Build a Disaster Preparedness Kit for your Family

September 30, 2017

Most of us don’t think about being prepared for an emergency until after it happens. But with all the natural disasters – and long recovery from natural disasters – occurring now in our hemisphere, it’s a good time to consider what we should do to become prepared.
   

We here at NeighborWorks of Grays Harbor are dedicated not only to quality, affordable housing but also to home safety for all residents of Grays Harbor, so we thought we’d talk some more about disaster preparedness.
 

 Of course, you can never be totally prepared for absolutely every possible kind of disaster, but that shouldn’t stop you from putting together an emergency or disaster preparedness kit that could make a difference between life and death – or at the very least provide comfort and care – in the event of a disaster.
   

If you don’t feel up to the task of gathering the supplies yourself, go online and you’ll find a variety of disaster kits ranging from $30 to $700 plus! 
   

Whether you do it yourself, or get out the credit card and shop online, do make it a priority this month to get your disaster kits in place. Fall and winter storms are on their way and the risk of earthquakes in our area is ever-present.

 

 

WHERE SHOULD IT GO?
   

Once the items are gathered, we suggest you either put them in a sturdy plastic tub with a lid, a bucket with a handle or in a backpack or two. The idea is to have everything in one or two easy-to-carry containers so that you can quickly find what you need and grab it and go if necessary.
 

 Most folks keep the kit in a garage, basement or closet at home. However, the back of your pick-up truck or in your car’s trunk is another possible storage place. If you are usually where your vehicle is, that ensures that even if you are at work, on vacation or just shopping that you’ll have the items you need in an emergency.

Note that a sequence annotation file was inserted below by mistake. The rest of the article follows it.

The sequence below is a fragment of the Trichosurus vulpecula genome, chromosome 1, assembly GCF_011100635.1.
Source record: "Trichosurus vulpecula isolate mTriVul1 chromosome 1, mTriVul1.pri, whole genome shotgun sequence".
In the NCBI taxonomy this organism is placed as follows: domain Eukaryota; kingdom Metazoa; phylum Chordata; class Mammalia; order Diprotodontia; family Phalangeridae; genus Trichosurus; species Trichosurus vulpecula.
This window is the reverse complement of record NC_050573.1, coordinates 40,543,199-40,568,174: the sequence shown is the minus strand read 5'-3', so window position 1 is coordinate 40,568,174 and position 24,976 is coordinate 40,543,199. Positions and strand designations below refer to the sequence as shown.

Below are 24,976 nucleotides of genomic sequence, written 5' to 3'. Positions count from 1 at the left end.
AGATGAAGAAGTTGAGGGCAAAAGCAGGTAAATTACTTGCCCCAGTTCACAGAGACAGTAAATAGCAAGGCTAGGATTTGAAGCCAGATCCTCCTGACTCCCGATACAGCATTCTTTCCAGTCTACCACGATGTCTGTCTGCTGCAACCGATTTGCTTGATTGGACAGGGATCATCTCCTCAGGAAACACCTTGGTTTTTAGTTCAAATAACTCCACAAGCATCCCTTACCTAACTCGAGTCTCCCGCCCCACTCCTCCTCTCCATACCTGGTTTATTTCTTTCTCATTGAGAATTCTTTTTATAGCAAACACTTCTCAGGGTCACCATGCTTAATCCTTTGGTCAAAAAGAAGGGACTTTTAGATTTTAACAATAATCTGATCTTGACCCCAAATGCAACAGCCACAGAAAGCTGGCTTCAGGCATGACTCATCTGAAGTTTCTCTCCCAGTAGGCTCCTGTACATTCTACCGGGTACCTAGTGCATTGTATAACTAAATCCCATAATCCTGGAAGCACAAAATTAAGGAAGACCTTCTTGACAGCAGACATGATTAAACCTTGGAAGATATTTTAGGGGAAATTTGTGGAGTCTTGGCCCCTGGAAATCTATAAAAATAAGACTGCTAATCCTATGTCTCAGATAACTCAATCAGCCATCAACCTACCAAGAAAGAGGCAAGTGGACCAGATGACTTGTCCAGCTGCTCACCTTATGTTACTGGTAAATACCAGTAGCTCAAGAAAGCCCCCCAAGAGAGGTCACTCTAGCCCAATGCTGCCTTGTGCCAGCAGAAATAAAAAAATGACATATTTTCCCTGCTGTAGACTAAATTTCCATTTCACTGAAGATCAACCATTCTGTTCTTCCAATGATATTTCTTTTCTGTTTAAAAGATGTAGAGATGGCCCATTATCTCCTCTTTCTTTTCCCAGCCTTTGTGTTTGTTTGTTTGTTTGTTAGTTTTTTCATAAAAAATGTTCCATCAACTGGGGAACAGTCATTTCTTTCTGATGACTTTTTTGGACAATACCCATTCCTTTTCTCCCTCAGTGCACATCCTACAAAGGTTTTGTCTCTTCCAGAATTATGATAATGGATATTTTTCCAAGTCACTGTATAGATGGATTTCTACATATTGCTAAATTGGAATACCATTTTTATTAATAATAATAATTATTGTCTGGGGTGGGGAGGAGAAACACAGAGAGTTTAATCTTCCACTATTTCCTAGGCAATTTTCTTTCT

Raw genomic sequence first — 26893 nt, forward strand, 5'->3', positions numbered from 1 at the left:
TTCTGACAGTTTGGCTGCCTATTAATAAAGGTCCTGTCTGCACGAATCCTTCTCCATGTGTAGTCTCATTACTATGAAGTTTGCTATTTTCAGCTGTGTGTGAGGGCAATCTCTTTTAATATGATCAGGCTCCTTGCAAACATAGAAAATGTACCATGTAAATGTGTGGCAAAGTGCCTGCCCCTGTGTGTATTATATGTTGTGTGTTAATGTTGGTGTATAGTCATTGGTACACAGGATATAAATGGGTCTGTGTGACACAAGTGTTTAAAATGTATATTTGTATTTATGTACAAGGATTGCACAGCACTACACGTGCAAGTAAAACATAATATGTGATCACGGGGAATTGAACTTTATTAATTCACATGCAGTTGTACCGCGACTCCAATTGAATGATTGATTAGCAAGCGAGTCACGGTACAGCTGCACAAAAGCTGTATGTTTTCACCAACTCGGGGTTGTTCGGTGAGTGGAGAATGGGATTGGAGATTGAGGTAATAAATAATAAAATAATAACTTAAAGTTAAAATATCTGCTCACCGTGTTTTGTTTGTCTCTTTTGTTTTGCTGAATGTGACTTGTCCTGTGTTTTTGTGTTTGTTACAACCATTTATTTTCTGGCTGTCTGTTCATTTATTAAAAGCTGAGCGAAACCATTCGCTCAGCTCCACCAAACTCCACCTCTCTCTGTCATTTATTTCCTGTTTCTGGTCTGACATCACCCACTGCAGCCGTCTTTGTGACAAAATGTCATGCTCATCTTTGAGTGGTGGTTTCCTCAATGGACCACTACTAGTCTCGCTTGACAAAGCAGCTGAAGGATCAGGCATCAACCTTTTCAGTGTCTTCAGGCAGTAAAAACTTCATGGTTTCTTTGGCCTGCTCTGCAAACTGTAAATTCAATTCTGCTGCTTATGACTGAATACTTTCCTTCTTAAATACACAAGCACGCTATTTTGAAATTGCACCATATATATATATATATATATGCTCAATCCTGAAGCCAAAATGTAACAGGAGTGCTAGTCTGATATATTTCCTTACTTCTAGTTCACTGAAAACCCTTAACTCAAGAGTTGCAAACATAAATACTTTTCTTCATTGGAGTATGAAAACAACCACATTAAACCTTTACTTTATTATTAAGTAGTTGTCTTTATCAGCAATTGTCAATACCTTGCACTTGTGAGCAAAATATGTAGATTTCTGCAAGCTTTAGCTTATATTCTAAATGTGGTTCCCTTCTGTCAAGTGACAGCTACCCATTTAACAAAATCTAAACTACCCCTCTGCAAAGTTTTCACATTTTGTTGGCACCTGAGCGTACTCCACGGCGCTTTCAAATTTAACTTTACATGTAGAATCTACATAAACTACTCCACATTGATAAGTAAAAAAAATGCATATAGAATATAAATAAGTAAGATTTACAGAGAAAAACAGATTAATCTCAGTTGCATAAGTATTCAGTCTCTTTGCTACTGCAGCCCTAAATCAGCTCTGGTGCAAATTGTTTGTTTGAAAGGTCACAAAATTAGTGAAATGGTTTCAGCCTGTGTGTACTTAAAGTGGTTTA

Probably the best plan of attack is to have a kit at home as well as one for each car and also a small one for your office or workplace.
   

Whatever you decide, make sure everyone in the family knows where to locate the emergency kit; there’s no guarantee that you will all be home together when disaster strikes.

 

 

BASIC LIST FOR DISASTER KIT
   

From The Red Cross to FEMA to private nonprofit organizations, many lists are available online to help you assemble your kits. Don’t get caught up on which one is perfect…just begin gathering things. You can always tweak it later.
   

Here are some items for a basic supply kit:

  • Water. It’s suggested that you have one gallon per person per day for drinking and sanitation purposes. That’s a lot of water. It may not all fit in your kit beyond a days-worth for one person. So, put what you can in your kit and store the rest nearby.

  • Food.  Have at least a three-day supply of non-perishable food. We think much more is wiser because of our rural location to outside help.

  • Battery-powered/ hand crank radio and NOAA Weather Radio with tone alerts.

  • LED headlight flashlight

  • Extra batteries

  • Candles and matches

  • Survival Whistle

  • Dust mask, 10’x12’ plastic tarp with grommets, 50’ rope and duct tape to shelter in place if needed.

  • Moist towelettes, garbage bags with plastic ties for personal sanitation.

  • Properly sized wrench or pliers to turn off utilities. (More on this in a future column.)

  • Can opener or Swiss Army knife multi-tool

  • Cell phone with charger and backup battery. Small roll-up solar panel? 

  • Prescription medications.

  • Personal hygiene items

  • Fire extinguisher can